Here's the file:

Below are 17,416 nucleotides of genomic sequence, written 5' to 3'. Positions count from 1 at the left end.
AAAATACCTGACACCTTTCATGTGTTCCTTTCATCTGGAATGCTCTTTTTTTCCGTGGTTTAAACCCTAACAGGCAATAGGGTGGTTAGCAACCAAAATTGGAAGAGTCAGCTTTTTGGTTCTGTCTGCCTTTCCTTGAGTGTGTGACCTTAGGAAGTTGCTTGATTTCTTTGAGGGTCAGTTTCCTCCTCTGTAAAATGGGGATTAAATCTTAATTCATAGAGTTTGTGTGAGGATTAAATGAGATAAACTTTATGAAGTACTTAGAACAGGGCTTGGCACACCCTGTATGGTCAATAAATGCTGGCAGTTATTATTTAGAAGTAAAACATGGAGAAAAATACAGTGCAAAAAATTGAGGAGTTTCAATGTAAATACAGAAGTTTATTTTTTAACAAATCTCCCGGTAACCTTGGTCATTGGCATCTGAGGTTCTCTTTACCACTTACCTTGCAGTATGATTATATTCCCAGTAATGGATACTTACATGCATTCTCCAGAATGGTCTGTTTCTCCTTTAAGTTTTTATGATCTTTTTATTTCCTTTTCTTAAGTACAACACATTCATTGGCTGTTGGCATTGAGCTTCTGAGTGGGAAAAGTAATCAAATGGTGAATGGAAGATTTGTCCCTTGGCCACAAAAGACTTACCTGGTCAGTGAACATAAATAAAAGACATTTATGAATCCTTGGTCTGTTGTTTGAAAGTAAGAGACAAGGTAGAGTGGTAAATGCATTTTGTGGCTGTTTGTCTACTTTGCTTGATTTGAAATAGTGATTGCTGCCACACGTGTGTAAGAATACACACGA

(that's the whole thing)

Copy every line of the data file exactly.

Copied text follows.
Below are 17,416 nucleotides of genomic sequence, written 5' to 3'. Positions count from 1 at the left end.
AAAATACCTGACACCTTTCATGTGTTCCTTTCATCTGGAATGCTCTTTTTTTCCGTGGTTTAAACCCTAACAGGCAATAGGGTGGTTAGCAACCAAAATTGGAAGAGTCAGCTTTTTGGTTCTGTCTGCCTTTCCTTGAGTGTGTGACCTTAGGAAGTTGCTTGATTTCTTTGAGGGTCAGTTTCCTCCTCTGTAAAATGGGGATTAAATCTTAATTCATAGAGTTTGTGTGAGGATTAAATGAGATAAACTTTATGAAGTACTTAGAACAGGGCTTGGCACACCCTGTATGGTCAATAAATGCTGGCAGTTATTATTTAGAAGTAAAACATGGAGAAAAATACAGTGCAAAAAATTGAGGAGTTTCAATGTAAATACAGAAGTTTATTTTTTAACAAATCTCCCGGTAACCTTGGTCATTGGCATCTGAGGTTCTCTTTACCACTTACCTTGCAGTATGATTATATTCCCAGTAATGGATACTTACATGCATTCTCCAGAATGGTCTGTTTCTCCTTTAAGTTTTTATGATCTTTTTATTTCCTTTTCTTAAGTACAACACATTCATTGGCTGTTGGCATTGAGCTTCTGAGTGGGAAAAGTAATCAAATGGTGAATGGAAGATTTGTCCCTTGGCCACAAAAGACTTACCTGGTCAGTGAACATAAATAAAAGACATTTATGAATCCTTGGTCTGTTGTTTGAAAGTAAGAGACAAGGTAGAGTGGTAAATGCATTTTGTGGCTGTTTGTCTACTTTGCTTGATTTGAAATAGTGATTGCTGCCACACGTGTGTAAGAATACACACGA